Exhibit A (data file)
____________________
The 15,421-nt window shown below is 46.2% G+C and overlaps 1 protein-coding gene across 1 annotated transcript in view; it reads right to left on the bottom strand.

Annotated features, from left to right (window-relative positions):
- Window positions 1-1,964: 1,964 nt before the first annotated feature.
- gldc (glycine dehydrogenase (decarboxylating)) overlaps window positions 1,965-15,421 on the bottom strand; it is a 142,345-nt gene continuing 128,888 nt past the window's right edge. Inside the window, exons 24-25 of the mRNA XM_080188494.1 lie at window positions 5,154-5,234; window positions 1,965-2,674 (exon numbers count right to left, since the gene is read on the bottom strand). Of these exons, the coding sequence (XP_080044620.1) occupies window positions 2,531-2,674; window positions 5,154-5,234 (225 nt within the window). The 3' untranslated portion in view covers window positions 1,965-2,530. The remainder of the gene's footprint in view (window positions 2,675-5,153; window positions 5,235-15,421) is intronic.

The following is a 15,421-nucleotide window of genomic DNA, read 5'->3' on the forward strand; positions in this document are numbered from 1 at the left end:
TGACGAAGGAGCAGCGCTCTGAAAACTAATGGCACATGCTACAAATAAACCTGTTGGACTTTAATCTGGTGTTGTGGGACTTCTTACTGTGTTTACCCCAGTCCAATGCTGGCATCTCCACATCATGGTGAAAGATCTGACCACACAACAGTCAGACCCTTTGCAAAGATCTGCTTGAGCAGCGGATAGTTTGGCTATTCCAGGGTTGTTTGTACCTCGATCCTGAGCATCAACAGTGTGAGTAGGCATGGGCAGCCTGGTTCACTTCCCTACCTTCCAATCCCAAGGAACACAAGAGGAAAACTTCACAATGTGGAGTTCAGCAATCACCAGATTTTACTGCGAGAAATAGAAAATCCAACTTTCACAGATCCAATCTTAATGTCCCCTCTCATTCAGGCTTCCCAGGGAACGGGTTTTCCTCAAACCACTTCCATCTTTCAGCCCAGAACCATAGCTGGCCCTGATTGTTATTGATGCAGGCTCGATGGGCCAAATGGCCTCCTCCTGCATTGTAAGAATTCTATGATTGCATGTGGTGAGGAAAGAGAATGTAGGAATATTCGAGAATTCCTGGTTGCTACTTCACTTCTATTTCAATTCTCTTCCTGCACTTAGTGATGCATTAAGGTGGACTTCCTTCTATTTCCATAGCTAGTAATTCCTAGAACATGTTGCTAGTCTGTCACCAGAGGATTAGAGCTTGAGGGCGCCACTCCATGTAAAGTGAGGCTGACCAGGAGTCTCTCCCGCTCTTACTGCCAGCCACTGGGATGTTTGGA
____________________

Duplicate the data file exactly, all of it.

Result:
The 15,421-nt window shown below is 46.2% G+C and overlaps 1 protein-coding gene across 1 annotated transcript in view; it reads right to left on the bottom strand.

Annotated features, from left to right (window-relative positions):
- Window positions 1-1,964: 1,964 nt before the first annotated feature.
- gldc (glycine dehydrogenase (decarboxylating)) overlaps window positions 1,965-15,421 on the bottom strand; it is a 142,345-nt gene continuing 128,888 nt past the window's right edge. Inside the window, exons 24-25 of the mRNA XM_080188494.1 lie at window positions 5,154-5,234; window positions 1,965-2,674 (exon numbers count right to left, since the gene is read on the bottom strand). Of these exons, the coding sequence (XP_080044620.1) occupies window positions 2,531-2,674; window positions 5,154-5,234 (225 nt within the window). The 3' untranslated portion in view covers window positions 1,965-2,530. The remainder of the gene's footprint in view (window positions 2,675-5,153; window positions 5,235-15,421) is intronic.

The following is a 15,421-nucleotide window of genomic DNA, read 5'->3' on the forward strand; positions in this document are numbered from 1 at the left end:
TGACGAAGGAGCAGCGCTCTGAAAACTAATGGCACATGCTACAAATAAACCTGTTGGACTTTAATCTGGTGTTGTGGGACTTCTTACTGTGTTTACCCCAGTCCAATGCTGGCATCTCCACATCATGGTGAAAGATCTGACCACACAACAGTCAGACCCTTTGCAAAGATCTGCTTGAGCAGCGGATAGTTTGGCTATTCCAGGGTTGTTTGTACCTCGATCCTGAGCATCAACAGTGTGAGTAGGCATGGGCAGCCTGGTTCACTTCCCTACCTTCCAATCCCAAGGAACACAAGAGGAAAACTTCACAATGTGGAGTTCAGCAATCACCAGATTTTACTGCGAGAAATAGAAAATCCAACTTTCACAGATCCAATCTTAATGTCCCCTCTCATTCAGGCTTCCCAGGGAACGGGTTTTCCTCAAACCACTTCCATCTTTCAGCCCAGAACCATAGCTGGCCCTGATTGTTATTGATGCAGGCTCGATGGGCCAAATGGCCTCCTCCTGCATTGTAAGAATTCTATGATTGCATGTGGTGAGGAAAGAGAATGTAGGAATATTCGAGAATTCCTGGTTGCTACTTCACTTCTATTTCAATTCTCTTCCTGCACTTAGTGATGCATTAAGGTGGACTTCCTTCTATTTCCATAGCTAGTAATTCCTAGAACATGTTGCTAGTCTGTCACCAGAGGATTAGAGCTTGAGGGCGCCACTCCATGTAAAGTGAGGCTGACCAGGAGTCTCTCCCGCTCTTACTGCCAGCCACTGGGATGTTTGGA